The pick of regions

New Zealand is famous for the quality of its sauvignon blanc wines.

They are, say many critics, the best in the world. And the best place in New Zealand to grow sauvignon blanc grapes is Marlborough, with its sunny climate and well-drained river plains.

Image of vineyard

Today Marlborough dominates New Zealand’s wine industry – and production is expanding. Around 240 square kilometres of the region are planted in grape vines, producing around 75 per cent of New Zealand’s grape harvest. Over the next five years, around another 68 square kilometres will be added.

This growth is transforming the region’s main town of Blenheim, says Marcus Pickens, general manager of Wine Marlborough, who moved from Auckland in 2008.

The migrants bring with them their skills, experience and ideas. They challenge the way we do things. They make us better.

Marcus Pickens

He lists some of the developments he has seen. The Raupo Café, run by Frenchman Stephane Ughetto, opened the year he arrived. The indoor pool complex was redeveloped and launched as part of a larger sports facility in 2012. The new theatre, which seats 700 in the main auditorium and which opened this year, is already attracting international quality performers – including the New Zealand Symphony Orchestra.

New Zealand’s wine industry was largely established by early migrants from the winegrowing countries of Europe. Frank Yukich, whose father Ivan migrated from Dalmatia, was the first to see the potential in Marlborough’s landscape of fields of dry grass, then grazed by sheep. He established the region’s first commercial vineyard in 1973, and planted the first sauvignon blanc grapes two years later.

Today migrants play a major role in the vitality of New Zealand’s wine industry. Many of the skilled machinery operators who bring in the grape harvests and prune the vines originally come from the Pacific Islands, and Europeans and North Americans have a strong presence among the winemakers and vineyard owners.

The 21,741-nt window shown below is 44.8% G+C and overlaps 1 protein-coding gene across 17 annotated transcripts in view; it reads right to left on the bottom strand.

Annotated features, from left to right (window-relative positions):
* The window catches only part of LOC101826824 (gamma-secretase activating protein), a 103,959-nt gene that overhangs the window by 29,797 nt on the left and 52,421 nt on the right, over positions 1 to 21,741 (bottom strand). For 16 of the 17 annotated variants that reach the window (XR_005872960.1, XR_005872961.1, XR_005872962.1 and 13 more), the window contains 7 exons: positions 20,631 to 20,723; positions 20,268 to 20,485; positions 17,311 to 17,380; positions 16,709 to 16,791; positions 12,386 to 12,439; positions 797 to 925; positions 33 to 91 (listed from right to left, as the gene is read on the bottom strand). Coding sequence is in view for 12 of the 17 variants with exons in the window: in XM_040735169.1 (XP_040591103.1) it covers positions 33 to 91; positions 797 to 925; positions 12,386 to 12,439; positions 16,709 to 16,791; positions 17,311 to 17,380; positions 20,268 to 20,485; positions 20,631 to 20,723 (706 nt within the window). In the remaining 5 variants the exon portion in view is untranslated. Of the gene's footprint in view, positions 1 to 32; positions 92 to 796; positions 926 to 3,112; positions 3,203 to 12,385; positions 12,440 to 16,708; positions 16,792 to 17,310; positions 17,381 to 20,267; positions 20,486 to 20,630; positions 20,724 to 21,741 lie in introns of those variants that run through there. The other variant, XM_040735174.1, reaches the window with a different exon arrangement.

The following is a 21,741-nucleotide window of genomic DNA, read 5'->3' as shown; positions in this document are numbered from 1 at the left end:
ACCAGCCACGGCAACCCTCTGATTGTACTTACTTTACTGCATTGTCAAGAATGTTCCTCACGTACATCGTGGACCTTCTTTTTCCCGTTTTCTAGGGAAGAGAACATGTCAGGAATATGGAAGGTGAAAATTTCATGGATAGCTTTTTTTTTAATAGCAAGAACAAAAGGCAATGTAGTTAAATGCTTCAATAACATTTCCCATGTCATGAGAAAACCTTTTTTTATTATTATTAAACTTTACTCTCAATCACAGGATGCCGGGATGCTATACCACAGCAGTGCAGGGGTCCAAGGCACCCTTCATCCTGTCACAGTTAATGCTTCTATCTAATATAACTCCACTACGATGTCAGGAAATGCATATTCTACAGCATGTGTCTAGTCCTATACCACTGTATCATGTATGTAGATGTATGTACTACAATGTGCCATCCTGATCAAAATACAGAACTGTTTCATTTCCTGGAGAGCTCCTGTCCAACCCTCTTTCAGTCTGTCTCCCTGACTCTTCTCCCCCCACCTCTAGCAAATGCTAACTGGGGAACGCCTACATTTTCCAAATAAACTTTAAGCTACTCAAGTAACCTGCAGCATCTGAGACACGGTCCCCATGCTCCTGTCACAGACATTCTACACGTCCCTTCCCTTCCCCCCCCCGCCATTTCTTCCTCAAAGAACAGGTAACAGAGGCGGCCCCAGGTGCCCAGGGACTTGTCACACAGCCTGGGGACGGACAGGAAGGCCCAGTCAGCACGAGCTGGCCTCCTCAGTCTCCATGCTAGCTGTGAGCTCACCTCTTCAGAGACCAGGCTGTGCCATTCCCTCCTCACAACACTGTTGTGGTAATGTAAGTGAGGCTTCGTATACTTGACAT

The migrants bring with them their skills, experience and ideas, says Marcus. “They challenge the way we do things. They make us better.”

And in the next five years, Marlborough will need more. Planned grapevine plantings are expected to require around 200 new permanent workers, but the demand won’t just be in the wine industry. As the region’s population rises, there will be a growing demand for a range of skilled workers. Teachers, doctors, financial professionals and tradespeople: all will be needed.

Marcus is pleased he made the move from Auckland. “Marlborough has been brilliant for me.” He likes the quality of life, the absence of time spent stuck in traffic. He likes the pace of life and the friendliness. “People stop and say hello and spend the time of day with you.” On the weekends, he can take his children for overnight walks to mountain huts or try out a new mountain-bike trail.

He has also become part of the governing committees for a sports group and a tourism organisation. “There are so many opportunities to get involved with the local community.”

For a country town, Blenheim is highly connected. Wellington is a 25-minute flight away, and Marcus sees Marlborough in a global context.

“New Zealand is a tiny wine producer: we account for just under one per cent of world supply. But we represent three per cent of global wine trade turnover. We are number one by average price per litre in every market we go into.”

He is working to keep it that way. “Yes, we are increasing the volume of wine we produce, but we are also thinking strategically about protecting our investment.”

Building a skilled workforce will be key.

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